There is a mother-son story in the movie Natkhat that touches you deeply and stays with you. So here is my account of how this simple and subtle film sneaks up on you with the power to affect your inner being.
– Natkhat Review does not contain spoilers –
Leaving a Mark- Natkhat Casts A Spell Like No Other!
‘What we learn around the home, stays with us for a lifetime.’ This must have struck you at least once, right? And how true! It is yet another compilation of a true-life story, peppered with excellent values, and is likely to win your heart. Natkhat revolves around Vidya Balan that truly understands the meaning of ‘home’ and brings it to your sight through some excellent scriptwriting and portrayal by the cast. However flawed they may be, it’s a film where every character is given the space to exist as individuals with their own story.
So, if we are to get back to those values, then home is where we should start. In a rather unconventional manner, home is where Natkhat does, but with an element of innovation too. Apart from a narrative based on the values that shaped its characters, the plot has several additional details which set it apart from the others, which start on a similar note.
It is also something profound and something difficult to define. It’s how a family treats each other, how children are taught to respect people and follow rules, how people outside the family are treated, how traditions are upheld, and how elders are respected-the overall outlook towards life and careers. This is what ‘value system’ represents.
And yet, we seem to be developing generations of people who disregard their roots and the society in which they were brought up. We’ve seen quite a few young adults who have grown up in very comfortable situations, oblivious to the values that should be instilled in them.
Overcoming Toxic Masculinity-Will Sonu learn to be less Natkhat?
Boys will be boys. Everyone has uttered this line at one point or the other. And, this is how it starts. Trivial issues like pulling a girl’s braids amount to beating their wives in the future. But this is only truly the starting point of the patriarchy when there are no consequences for male misbehaviour at any stage in the cycle. However, for women, it is an endless loop that produces rape culture and justifies it by encouraging them to conform to social norms and curtail their behaviour.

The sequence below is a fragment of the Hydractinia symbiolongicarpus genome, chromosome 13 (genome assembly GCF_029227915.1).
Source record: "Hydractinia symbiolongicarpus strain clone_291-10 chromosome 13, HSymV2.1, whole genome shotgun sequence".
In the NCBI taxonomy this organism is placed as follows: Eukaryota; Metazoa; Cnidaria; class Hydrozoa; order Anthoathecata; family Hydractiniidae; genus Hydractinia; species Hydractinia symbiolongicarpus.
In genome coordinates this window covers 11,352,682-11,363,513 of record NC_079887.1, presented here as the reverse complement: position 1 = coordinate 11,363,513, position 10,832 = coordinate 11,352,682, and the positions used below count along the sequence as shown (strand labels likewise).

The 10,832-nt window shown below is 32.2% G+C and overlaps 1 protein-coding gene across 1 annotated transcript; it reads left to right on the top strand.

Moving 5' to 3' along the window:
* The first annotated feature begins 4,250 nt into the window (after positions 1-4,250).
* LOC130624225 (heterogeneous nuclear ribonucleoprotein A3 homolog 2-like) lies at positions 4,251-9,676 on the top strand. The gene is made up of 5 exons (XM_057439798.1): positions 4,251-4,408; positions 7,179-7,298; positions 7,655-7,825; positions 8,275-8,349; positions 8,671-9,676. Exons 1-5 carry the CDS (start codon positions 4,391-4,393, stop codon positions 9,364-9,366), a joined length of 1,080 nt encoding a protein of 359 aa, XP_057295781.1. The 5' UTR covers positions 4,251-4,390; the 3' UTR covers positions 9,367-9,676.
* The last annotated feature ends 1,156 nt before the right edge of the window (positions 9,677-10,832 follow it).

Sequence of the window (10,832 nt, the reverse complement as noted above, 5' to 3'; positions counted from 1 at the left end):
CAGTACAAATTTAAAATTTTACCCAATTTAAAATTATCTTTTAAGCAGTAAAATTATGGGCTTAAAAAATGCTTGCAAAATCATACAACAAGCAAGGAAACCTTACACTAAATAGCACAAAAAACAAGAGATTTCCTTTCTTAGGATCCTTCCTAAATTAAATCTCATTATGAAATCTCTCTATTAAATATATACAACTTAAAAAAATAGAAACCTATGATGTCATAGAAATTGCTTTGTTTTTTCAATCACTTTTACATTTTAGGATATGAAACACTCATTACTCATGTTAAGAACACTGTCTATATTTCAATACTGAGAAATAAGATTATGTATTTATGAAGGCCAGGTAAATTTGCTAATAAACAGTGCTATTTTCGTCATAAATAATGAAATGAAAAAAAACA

There’s no war between the genders, no overt feminism in the film, and yet Natkhat is a strong film. It uses an unsentimental narrative that accumulates force rather than delivering the message upfront. And it gives us a family that we recognize as time passes by.
There is nothing like going back to our roots; in fact, it reminds us of what’s worth holding onto. In the same way, this movie does this for you. Everything about its production value oozes class and finesse – from the aptly chosen dialogues to the beautiful cast.
It trudges into the shady side of human nature and tries to enlighten the watchers about life’s ceaseless conflicts, confusions, contradictions and complexities. The plot is a testament to patriarchal capitalism’s perniciousness.
It is not a big-budget film, nor is it shot on a fancy camera by a prominent name or an actor who aims to be an international box-office star. It is, quite simply, a 33-minute film where there’s a focus on the basics. For an indie short subject film focussing entirely on the more straightforward, less-celebrated art of film making, it cuts through the layers of entertainment. It gets its message across like no other has done in India before.
Also Read: Narappa’s Movie Review
Natkhat’s Titular Plot-A Story Framed Within a Story
Great films are the ones that, with a single, deft move or twist, shift gears by changing the register of its content. That’s what Natkhat does by the midpoint of a nifty little tale that takes off in multiple intriguing directions to arrive at a startlingly grim destination. It’s like the dark centre of the film has been blackened out — you know it’s there, but for some reason, the light won’t fall upon it.
A story within a story is not a new thing in the world of film-making; cinema has always thrived on and out of meta-film narration, looking back at itself and more contemporary stories within tales far older than they are. And I’m glad it is the frame of this film, which ensures its fresh contentment in my eager little head.
There is nothing easy about this film. Its invocation of a past filled with pain and its jump to the present, where most of the primary characters are wallowing in bitter introspection, demand a lot from the audience. The absence of compassion for the victims on screen is articulated by the demure shadow of Vidya Balan, who firmly stands against the misgivings while soothing her son.
It’s a story also of the kind of people we live with, around us, whom we label without really knowing them, and how rushed lives can become instruments of injustice in someone else’s hands. The film excels in showing that detail which small children are sharp enough to observe. But it never goes overboard, allowing just enough realism into its story to make it relatable.
Stream It or Skip It?
The members of a family are not supposed to show up on the screen and act. They have to be developed and painted meticulously through narrative. It is in this aspect that the director: Shaan Vyas, has pulled off an impressive act. Balan’s bahu is a heartening watch that offers a realistic spinoff of the world we live in.
If you want to watch a movie that shows how women are not inferior, I’d recommend Natkhat. Few films show how a woman can teach her son to respect women in the right way, which Natkhat does. It’s a perfect blend of emotions, action and the right touch of feminism.
Natkhat is streaming on Voot.